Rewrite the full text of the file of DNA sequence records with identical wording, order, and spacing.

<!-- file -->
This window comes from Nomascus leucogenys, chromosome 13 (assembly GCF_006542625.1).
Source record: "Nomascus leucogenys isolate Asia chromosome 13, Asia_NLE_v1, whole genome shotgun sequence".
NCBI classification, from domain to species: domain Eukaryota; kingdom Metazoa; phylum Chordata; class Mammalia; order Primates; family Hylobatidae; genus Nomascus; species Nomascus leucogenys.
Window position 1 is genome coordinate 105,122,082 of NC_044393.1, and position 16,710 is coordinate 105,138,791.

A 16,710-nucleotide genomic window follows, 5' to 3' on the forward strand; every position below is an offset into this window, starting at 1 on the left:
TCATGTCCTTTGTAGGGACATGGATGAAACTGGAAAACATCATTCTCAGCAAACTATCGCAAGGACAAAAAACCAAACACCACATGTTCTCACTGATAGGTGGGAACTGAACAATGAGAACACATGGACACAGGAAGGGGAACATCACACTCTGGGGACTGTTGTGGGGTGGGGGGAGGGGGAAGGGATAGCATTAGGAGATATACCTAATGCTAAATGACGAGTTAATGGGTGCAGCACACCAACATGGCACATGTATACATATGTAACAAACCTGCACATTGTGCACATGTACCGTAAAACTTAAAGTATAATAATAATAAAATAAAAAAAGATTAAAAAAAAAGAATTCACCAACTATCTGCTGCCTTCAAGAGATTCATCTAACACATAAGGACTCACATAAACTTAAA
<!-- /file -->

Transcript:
This window comes from Nomascus leucogenys, chromosome 13 (assembly GCF_006542625.1).
Source record: "Nomascus leucogenys isolate Asia chromosome 13, Asia_NLE_v1, whole genome shotgun sequence".
NCBI classification, from domain to species: domain Eukaryota; kingdom Metazoa; phylum Chordata; class Mammalia; order Primates; family Hylobatidae; genus Nomascus; species Nomascus leucogenys.
Window position 1 is genome coordinate 105,122,082 of NC_044393.1, and position 16,710 is coordinate 105,138,791.

A 16,710-nucleotide genomic window follows, 5' to 3' on the forward strand; every position below is an offset into this window, starting at 1 on the left:
TCATGTCCTTTGTAGGGACATGGATGAAACTGGAAAACATCATTCTCAGCAAACTATCGCAAGGACAAAAAACCAAACACCACATGTTCTCACTGATAGGTGGGAACTGAACAATGAGAACACATGGACACAGGAAGGGGAACATCACACTCTGGGGACTGTTGTGGGGTGGGGGGAGGGGGAAGGGATAGCATTAGGAGATATACCTAATGCTAAATGACGAGTTAATGGGTGCAGCACACCAACATGGCACATGTATACATATGTAACAAACCTGCACATTGTGCACATGTACCGTAAAACTTAAAGTATAATAATAATAAAATAAAAAAAGATTAAAAAAAAAGAATTCACCAACTATCTGCTGCCTTCAAGAGATTCATCTAACACATAAGGACTCACATAAACTTAAA